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Vol. 17. Núm. 10.
Páginas 622-623 (Diciembre 2021)
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Vol. 17. Núm. 10.
Páginas 622-623 (Diciembre 2021)
Images in Clinical Rheumatology
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Synovial osteochondromatosis of the knee
Osteocondromatosis sinovial de la rodilla
Sreoshy Sahaa, Latika Guptab,
Autor para correspondencia

Corresponding author.
a Mymensingh Medical College, Mymensingh, Bangladesh
b Department of Clinical Immunology, Sanjay Gandhi Postgraduate Institute of Medical Sciences, C block, Rai Bareilley Road, 226014 Lucknow, India
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A 55-year-old lady presented in the outpatient clinic, with the complaints of mechanical knee pain of three-year duration. Radiographs (Fig. 1) of the knee were suggestive of multiple loose radio-opaque calcified bodies around the knee joint.

Fig. 1.

Anteroposterior and lateral radiographs of knee. Multiple loose calcified bodies are seen within it (asterisks).


The radiographs are pathognomonic of Synovial Osteochondromatosis, an atypical neoplastic disease, with an occurrence rate of 1 in 100,000 people.1 People are likely to get affected by Synovial Osteochondromatosis in their 3rd to 5th decades of life, occurs almost 2 times more frequently in men than women. The pathogenesis includes hyperplastic metaplasia of connective tissue where hyaline cartilage gets calcified into multiple intra-articular loose bodies in synovial tissues, within the joint, bursa or tendon sheaths. Though knee is mostly affected, hip, shoulder, ankle, elbow, and wrist joints can also be affected. Joint swelling and tenderness, locking, pain, restrictions of range of motion in affected joints are some common clinical features. This disease has potential to transform into chondrosarcoma, in very few cases.2 Surgical excision of the chondromal nodules and synovectomy are the mainstay of treatment to prevent late degenerative transformation. Overall with a reported recurrence of 3–60% in primary disease, the recurrence rate goes below 10% after surgery.1,2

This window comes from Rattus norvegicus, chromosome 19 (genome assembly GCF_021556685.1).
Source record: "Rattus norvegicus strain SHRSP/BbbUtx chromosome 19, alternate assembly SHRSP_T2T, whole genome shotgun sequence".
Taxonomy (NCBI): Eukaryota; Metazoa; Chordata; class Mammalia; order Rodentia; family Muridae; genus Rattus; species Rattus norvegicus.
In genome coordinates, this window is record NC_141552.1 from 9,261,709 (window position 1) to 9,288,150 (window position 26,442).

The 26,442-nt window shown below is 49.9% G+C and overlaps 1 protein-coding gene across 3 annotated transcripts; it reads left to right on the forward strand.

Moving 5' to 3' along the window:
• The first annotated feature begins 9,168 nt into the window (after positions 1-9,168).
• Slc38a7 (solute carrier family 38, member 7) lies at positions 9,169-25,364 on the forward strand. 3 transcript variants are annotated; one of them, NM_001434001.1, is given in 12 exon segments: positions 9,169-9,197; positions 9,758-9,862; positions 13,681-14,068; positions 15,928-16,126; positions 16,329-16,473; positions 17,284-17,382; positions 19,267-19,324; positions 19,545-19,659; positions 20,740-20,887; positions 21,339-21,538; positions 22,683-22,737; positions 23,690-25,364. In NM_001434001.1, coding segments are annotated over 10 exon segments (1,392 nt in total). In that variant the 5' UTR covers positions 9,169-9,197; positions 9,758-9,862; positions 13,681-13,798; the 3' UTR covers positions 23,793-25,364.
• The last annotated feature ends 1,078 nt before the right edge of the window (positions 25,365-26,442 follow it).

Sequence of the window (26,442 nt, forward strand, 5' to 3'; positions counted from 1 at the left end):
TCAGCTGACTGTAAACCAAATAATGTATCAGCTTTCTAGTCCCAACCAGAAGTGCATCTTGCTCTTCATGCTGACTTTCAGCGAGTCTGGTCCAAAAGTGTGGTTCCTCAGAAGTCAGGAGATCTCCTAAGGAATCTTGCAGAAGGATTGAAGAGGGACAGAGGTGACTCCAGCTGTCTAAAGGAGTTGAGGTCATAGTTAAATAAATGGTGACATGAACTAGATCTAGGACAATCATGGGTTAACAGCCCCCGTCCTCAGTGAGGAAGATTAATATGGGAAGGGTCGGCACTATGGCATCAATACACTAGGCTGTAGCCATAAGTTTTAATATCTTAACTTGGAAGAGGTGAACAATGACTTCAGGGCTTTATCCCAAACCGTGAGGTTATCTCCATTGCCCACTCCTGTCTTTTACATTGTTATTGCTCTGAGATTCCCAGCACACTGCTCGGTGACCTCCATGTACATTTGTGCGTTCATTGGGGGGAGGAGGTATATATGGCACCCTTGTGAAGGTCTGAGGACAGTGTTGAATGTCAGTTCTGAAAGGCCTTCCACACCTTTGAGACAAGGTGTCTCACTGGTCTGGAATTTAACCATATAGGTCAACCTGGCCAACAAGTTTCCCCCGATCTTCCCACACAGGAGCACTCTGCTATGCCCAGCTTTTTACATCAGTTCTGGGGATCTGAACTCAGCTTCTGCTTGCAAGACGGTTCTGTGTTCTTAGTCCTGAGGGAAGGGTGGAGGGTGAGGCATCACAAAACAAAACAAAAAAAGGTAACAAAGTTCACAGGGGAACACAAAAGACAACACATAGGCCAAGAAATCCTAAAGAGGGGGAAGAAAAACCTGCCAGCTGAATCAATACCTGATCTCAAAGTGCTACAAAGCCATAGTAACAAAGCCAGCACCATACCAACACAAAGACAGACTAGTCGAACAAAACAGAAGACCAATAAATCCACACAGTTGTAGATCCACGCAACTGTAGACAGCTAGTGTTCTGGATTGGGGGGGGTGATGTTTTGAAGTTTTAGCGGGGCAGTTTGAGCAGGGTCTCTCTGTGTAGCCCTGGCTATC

Ethics approval and consent to participate

Participant provided informed consent for the photographs included in this paper.

Availability and data sharing

The data used during the current study is available from the corresponding author on reasonable request.

Consent for publication

Consent for publication of pictures was given by the participant.


The authors have nothing to disclose.


All authors were involved in manuscript ideation and preparation.


This research did not receive any specific grant from funding agencies in the public, commercial, or not-for-profit sectors.

Conflict of interest



The authors thank Connecting Researchers and Dr Mallke Asaad for their help with this work.

J.F. Díaz Fernández, R.A. Peraza Mc Liberty.
Synovial osteochondromatosis of the shoulder: case report and literature review.
Reumatol Clin, 14 (2018), pp. 56-58
M. Khodaee, J. Seyfert.
Not a typical case of bilateral knee osteoarthritis.
Copyright © 2021. Elsevier España, S.L.U. and Sociedad Española de Reumatología y Colegio Mexicano de Reumatología
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